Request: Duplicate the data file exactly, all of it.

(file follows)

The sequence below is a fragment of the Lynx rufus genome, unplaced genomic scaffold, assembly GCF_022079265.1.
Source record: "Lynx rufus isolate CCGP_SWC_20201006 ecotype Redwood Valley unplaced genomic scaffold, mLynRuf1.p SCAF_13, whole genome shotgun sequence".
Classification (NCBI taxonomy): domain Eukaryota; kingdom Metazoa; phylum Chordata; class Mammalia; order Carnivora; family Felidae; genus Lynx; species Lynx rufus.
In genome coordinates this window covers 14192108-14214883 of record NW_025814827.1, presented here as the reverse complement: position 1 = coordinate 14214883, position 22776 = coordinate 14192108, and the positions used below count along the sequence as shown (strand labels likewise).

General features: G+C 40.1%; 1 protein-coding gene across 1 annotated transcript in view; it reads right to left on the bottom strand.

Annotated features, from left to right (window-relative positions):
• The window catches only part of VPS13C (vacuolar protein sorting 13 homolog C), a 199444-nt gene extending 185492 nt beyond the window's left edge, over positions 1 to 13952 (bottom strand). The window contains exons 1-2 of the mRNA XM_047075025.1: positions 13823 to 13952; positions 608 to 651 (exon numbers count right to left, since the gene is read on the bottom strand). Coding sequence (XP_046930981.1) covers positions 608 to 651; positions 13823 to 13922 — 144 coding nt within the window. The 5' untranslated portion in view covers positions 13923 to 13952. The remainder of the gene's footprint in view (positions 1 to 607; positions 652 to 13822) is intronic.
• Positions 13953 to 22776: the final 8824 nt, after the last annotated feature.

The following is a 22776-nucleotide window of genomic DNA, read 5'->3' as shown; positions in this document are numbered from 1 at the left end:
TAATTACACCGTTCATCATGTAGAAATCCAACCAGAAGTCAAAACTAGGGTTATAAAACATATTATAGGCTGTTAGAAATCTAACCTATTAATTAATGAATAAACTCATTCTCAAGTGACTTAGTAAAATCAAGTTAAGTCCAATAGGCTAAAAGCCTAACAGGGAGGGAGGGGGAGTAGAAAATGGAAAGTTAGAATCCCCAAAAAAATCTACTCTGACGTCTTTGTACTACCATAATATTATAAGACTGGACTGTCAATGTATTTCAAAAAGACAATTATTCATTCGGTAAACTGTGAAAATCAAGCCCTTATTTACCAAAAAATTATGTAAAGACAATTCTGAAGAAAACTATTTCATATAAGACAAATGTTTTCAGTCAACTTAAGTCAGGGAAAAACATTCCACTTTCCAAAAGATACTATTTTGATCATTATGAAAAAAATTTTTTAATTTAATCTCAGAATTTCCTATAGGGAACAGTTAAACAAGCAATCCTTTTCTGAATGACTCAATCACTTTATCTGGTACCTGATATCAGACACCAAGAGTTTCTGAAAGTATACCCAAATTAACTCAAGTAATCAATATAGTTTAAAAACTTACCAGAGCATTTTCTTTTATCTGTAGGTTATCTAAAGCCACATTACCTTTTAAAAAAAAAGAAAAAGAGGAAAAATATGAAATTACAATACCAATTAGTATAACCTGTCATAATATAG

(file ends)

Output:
The sequence below is a fragment of the Lynx rufus genome, unplaced genomic scaffold, assembly GCF_022079265.1.
Source record: "Lynx rufus isolate CCGP_SWC_20201006 ecotype Redwood Valley unplaced genomic scaffold, mLynRuf1.p SCAF_13, whole genome shotgun sequence".
Classification (NCBI taxonomy): domain Eukaryota; kingdom Metazoa; phylum Chordata; class Mammalia; order Carnivora; family Felidae; genus Lynx; species Lynx rufus.
In genome coordinates this window covers 14192108-14214883 of record NW_025814827.1, presented here as the reverse complement: position 1 = coordinate 14214883, position 22776 = coordinate 14192108, and the positions used below count along the sequence as shown (strand labels likewise).

General features: G+C 40.1%; 1 protein-coding gene across 1 annotated transcript in view; it reads right to left on the bottom strand.

Annotated features, from left to right (window-relative positions):
• The window catches only part of VPS13C (vacuolar protein sorting 13 homolog C), a 199444-nt gene extending 185492 nt beyond the window's left edge, over positions 1 to 13952 (bottom strand). The window contains exons 1-2 of the mRNA XM_047075025.1: positions 13823 to 13952; positions 608 to 651 (exon numbers count right to left, since the gene is read on the bottom strand). Coding sequence (XP_046930981.1) covers positions 608 to 651; positions 13823 to 13922 — 144 coding nt within the window. The 5' untranslated portion in view covers positions 13923 to 13952. The remainder of the gene's footprint in view (positions 1 to 607; positions 652 to 13822) is intronic.
• Positions 13953 to 22776: the final 8824 nt, after the last annotated feature.

The following is a 22776-nucleotide window of genomic DNA, read 5'->3' as shown; positions in this document are numbered from 1 at the left end:
TAATTACACCGTTCATCATGTAGAAATCCAACCAGAAGTCAAAACTAGGGTTATAAAACATATTATAGGCTGTTAGAAATCTAACCTATTAATTAATGAATAAACTCATTCTCAAGTGACTTAGTAAAATCAAGTTAAGTCCAATAGGCTAAAAGCCTAACAGGGAGGGAGGGGGAGTAGAAAATGGAAAGTTAGAATCCCCAAAAAAATCTACTCTGACGTCTTTGTACTACCATAATATTATAAGACTGGACTGTCAATGTATTTCAAAAAGACAATTATTCATTCGGTAAACTGTGAAAATCAAGCCCTTATTTACCAAAAAATTATGTAAAGACAATTCTGAAGAAAACTATTTCATATAAGACAAATGTTTTCAGTCAACTTAAGTCAGGGAAAAACATTCCACTTTCCAAAAGATACTATTTTGATCATTATGAAAAAAATTTTTTAATTTAATCTCAGAATTTCCTATAGGGAACAGTTAAACAAGCAATCCTTTTCTGAATGACTCAATCACTTTATCTGGTACCTGATATCAGACACCAAGAGTTTCTGAAAGTATACCCAAATTAACTCAAGTAATCAATATAGTTTAAAAACTTACCAGAGCATTTTCTTTTATCTGTAGGTTATCTAAAGCCACATTACCTTTTAAAAAAAAAGAAAAAGAGGAAAAATATGAAATTACAATACCAATTAGTATAACCTGTCATAATATAG